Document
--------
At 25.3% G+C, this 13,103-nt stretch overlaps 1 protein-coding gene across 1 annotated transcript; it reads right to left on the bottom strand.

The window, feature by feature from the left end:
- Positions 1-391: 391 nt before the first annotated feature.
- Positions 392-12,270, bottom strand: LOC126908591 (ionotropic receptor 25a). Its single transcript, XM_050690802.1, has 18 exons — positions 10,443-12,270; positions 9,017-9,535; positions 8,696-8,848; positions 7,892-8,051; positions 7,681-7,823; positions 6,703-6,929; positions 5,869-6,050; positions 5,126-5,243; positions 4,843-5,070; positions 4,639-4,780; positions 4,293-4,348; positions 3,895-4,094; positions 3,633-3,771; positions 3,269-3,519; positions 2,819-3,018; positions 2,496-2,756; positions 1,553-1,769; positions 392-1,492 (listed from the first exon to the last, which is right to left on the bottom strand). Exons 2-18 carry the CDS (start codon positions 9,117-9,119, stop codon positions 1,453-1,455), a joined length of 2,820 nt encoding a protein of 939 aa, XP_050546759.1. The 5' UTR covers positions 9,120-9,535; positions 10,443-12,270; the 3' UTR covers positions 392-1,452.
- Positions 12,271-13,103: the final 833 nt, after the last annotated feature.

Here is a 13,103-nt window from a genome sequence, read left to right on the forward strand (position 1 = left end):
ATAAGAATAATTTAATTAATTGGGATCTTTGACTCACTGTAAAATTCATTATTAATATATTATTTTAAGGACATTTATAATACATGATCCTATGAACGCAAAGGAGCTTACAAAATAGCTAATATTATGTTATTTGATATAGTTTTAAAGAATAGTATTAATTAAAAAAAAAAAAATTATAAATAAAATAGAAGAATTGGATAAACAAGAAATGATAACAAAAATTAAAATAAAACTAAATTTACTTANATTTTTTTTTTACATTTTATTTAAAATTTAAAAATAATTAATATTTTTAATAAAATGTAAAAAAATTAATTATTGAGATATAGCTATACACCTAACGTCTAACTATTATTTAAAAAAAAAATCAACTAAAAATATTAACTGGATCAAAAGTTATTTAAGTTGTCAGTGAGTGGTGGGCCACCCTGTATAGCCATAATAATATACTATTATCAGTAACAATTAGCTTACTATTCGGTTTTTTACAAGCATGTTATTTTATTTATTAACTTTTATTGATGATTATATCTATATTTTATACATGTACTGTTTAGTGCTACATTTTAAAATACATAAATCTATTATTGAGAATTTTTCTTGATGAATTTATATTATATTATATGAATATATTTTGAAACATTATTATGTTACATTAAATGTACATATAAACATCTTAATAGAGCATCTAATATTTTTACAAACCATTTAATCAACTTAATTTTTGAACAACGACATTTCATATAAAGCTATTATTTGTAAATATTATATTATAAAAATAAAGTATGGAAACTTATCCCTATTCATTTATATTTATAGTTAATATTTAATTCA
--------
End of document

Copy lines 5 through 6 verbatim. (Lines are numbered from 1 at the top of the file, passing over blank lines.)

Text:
- Positions 12,271-13,103: the final 833 nt, after the last annotated feature.

Here is a 13,103-nt window from a genome sequence, read left to right on the forward strand (position 1 = left end):